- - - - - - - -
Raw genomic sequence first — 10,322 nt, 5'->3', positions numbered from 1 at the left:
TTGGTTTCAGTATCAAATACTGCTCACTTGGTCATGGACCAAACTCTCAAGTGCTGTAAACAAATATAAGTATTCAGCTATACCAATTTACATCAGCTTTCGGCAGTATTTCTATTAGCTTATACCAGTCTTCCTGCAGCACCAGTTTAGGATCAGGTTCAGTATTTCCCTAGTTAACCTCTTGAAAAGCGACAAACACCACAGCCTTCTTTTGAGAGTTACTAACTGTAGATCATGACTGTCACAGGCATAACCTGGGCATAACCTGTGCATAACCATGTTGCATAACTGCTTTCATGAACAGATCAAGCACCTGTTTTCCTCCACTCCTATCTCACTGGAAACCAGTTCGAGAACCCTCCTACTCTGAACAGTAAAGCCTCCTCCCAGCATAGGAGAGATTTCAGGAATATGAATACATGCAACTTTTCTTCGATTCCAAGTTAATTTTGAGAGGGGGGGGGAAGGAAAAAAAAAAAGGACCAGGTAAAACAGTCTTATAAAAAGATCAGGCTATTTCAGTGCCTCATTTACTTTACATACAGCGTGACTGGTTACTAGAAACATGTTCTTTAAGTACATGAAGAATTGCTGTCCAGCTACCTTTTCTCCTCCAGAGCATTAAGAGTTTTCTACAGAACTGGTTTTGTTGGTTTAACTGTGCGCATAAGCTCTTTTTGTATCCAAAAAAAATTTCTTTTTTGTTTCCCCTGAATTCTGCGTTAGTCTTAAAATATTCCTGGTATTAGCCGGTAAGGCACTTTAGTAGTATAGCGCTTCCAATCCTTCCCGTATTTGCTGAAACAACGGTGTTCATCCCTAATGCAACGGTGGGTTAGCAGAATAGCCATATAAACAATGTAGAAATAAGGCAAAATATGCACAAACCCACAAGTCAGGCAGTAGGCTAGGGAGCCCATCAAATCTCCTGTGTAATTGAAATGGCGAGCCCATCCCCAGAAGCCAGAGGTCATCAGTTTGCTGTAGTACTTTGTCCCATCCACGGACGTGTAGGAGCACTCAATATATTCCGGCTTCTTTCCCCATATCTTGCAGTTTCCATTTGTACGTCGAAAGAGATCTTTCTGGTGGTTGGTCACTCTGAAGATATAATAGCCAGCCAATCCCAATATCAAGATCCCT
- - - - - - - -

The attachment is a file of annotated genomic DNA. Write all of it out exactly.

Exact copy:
Raw genomic sequence first — 10,322 nt, 5'->3', positions numbered from 1 at the left:
TTGGTTTCAGTATCAAATACTGCTCACTTGGTCATGGACCAAACTCTCAAGTGCTGTAAACAAATATAAGTATTCAGCTATACCAATTTACATCAGCTTTCGGCAGTATTTCTATTAGCTTATACCAGTCTTCCTGCAGCACCAGTTTAGGATCAGGTTCAGTATTTCCCTAGTTAACCTCTTGAAAAGCGACAAACACCACAGCCTTCTTTTGAGAGTTACTAACTGTAGATCATGACTGTCACAGGCATAACCTGGGCATAACCTGTGCATAACCATGTTGCATAACTGCTTTCATGAACAGATCAAGCACCTGTTTTCCTCCACTCCTATCTCACTGGAAACCAGTTCGAGAACCCTCCTACTCTGAACAGTAAAGCCTCCTCCCAGCATAGGAGAGATTTCAGGAATATGAATACATGCAACTTTTCTTCGATTCCAAGTTAATTTTGAGAGGGGGGGGGAAGGAAAAAAAAAAAGGACCAGGTAAAACAGTCTTATAAAAAGATCAGGCTATTTCAGTGCCTCATTTACTTTACATACAGCGTGACTGGTTACTAGAAACATGTTCTTTAAGTACATGAAGAATTGCTGTCCAGCTACCTTTTCTCCTCCAGAGCATTAAGAGTTTTCTACAGAACTGGTTTTGTTGGTTTAACTGTGCGCATAAGCTCTTTTTGTATCCAAAAAAAATTTCTTTTTTGTTTCCCCTGAATTCTGCGTTAGTCTTAAAATATTCCTGGTATTAGCCGGTAAGGCACTTTAGTAGTATAGCGCTTCCAATCCTTCCCGTATTTGCTGAAACAACGGTGTTCATCCCTAATGCAACGGTGGGTTAGCAGAATAGCCATATAAACAATGTAGAAATAAGGCAAAATATGCACAAACCCACAAGTCAGGCAGTAGGCTAGGGAGCCCATCAAATCTCCTGTGTAATTGAAATGGCGAGCCCATCCCCAGAAGCCAGAGGTCATCAGTTTGCTGTAGTACTTTGTCCCATCCACGGACGTGTAGGAGCACTCAATATATTCCGGCTTCTTTCCCCATATCTTGCAGTTTCCATTTGTACGTCGAAAGAGATCTTTCTGGTGGTTGGTCACTCTGAAGATATAATAGCCAGCCAATCCCAATATCAAGATCCCT